In a few respects, running a catering service is similar to running a restaurant. Both are businesses in the culinary field, both have to prepare vast amounts of food, and both need to organize their employees to work as part of one well oiled machine. However, in many other aspects they are quite different from one another, and a perfect example of this is the equipment they use.
As with nearly any profession or field really, there is specialized commercial catering equipment that is made just for the purpose of making the life of the organizer of the event easier. But, while there are many arguments over exactly which of these items are vital, and which can be neglected without any repercussions, there is another important question that is rarely answered: After how much time should I replace my equipment?
The simplest answer would be for me to just say “as often as you can afford” and end the text right here, but it’s a bit more complicated than that since there are advantages to both buying new and keeping the old working for as long as possible.
Up first we have the advantages of getting new items as often as you can afford. The biggest perk to this approach is that you can be certain there isn’t already wear and tear that has been built up over long years of use that might result is a breakdown. Next, you can be sure that the efficiency is better than it will ever be again even if you only use it moderately. And finally, if it ever runs into a problem, the warranty is still valid.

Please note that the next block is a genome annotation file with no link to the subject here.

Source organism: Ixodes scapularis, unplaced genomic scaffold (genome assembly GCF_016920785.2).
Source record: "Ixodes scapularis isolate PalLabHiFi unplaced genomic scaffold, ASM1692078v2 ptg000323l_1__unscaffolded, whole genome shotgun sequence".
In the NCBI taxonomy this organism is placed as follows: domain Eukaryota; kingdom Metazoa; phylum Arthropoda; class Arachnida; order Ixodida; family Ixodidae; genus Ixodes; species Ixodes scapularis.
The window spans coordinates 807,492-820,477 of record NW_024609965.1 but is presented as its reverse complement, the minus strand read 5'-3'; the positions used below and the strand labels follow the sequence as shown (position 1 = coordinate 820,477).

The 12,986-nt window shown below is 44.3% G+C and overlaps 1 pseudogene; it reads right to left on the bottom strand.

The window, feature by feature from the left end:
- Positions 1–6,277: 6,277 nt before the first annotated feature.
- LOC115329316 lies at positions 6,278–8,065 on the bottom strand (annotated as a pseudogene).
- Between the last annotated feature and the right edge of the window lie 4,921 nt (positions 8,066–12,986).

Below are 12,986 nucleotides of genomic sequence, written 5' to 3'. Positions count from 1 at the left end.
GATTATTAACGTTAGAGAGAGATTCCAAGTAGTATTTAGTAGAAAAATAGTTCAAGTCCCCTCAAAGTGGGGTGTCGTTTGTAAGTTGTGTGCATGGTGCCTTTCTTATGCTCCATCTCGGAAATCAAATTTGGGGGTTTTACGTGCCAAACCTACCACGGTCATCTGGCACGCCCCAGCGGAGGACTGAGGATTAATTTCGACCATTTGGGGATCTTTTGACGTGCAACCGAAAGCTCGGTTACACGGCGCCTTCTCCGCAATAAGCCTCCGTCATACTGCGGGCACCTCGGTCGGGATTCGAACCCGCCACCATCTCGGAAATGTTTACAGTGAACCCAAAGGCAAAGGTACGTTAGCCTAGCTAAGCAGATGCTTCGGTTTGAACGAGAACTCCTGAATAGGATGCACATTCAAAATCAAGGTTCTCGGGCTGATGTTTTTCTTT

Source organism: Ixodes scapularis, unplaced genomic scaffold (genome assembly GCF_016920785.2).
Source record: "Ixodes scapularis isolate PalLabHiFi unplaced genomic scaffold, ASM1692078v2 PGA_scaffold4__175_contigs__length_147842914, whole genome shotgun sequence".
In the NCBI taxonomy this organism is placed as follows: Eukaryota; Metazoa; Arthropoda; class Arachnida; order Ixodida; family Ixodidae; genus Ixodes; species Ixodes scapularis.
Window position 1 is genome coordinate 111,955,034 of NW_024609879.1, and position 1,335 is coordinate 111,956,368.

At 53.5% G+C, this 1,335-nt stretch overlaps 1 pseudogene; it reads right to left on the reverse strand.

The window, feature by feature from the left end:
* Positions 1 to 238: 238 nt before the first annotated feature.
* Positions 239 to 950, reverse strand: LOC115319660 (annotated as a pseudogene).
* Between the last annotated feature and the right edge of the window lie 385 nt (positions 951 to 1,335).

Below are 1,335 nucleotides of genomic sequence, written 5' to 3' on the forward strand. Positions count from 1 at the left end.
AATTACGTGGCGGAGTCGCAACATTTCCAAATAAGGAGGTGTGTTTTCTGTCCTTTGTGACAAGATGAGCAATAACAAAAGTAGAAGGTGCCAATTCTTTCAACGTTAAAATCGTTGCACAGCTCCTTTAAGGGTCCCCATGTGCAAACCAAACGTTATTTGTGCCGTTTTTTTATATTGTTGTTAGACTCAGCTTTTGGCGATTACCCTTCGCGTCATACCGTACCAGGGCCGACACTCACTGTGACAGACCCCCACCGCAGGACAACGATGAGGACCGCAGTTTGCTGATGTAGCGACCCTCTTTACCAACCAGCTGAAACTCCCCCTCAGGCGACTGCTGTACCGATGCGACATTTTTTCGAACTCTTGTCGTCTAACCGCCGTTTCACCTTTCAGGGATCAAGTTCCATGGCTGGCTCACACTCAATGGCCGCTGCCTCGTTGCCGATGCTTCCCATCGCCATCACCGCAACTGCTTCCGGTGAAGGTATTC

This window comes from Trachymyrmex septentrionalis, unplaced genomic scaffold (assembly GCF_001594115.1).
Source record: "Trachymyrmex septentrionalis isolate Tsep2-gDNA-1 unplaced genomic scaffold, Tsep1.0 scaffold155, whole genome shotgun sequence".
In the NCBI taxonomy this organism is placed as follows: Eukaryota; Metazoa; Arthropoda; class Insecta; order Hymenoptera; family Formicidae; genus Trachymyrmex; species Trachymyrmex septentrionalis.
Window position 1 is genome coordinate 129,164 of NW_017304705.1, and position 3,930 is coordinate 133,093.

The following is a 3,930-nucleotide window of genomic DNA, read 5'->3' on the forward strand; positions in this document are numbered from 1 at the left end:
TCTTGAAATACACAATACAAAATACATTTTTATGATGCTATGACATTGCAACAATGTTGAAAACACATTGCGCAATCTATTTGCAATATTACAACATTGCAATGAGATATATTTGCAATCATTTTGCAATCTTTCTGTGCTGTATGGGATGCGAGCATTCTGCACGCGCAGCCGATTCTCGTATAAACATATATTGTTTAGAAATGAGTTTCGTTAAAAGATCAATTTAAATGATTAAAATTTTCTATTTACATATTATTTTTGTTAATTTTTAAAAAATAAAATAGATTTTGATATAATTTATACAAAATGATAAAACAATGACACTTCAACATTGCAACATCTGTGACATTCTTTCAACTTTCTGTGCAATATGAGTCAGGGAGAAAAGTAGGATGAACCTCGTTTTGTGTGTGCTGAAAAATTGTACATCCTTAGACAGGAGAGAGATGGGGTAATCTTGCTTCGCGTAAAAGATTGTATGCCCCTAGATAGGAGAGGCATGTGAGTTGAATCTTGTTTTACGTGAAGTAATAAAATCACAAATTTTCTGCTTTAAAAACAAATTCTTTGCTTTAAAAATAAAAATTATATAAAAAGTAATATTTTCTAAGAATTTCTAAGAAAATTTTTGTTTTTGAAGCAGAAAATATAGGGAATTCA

On the other hand, the biggest reason why you should keep your commercial catering equipment in the best shape possible rather than replace it is the cost. While you think that you can easily afford to switch out some items since you have a bit of spare change, you might instead consider trying to carry on with the equipment you currently have at hand (if they still work fine) and invest that money in other areas of the business. Plus, if any device has lasted you for so many years that you would consider replacing it without it breaking down, well then there is no question of quality or reliability, whereas buying new always carries a little bit of an uncertainty factor.
In the end, it is up to your judgement, or more precisely your bank account on what you choose to do, but at least you now know both sides of the argument.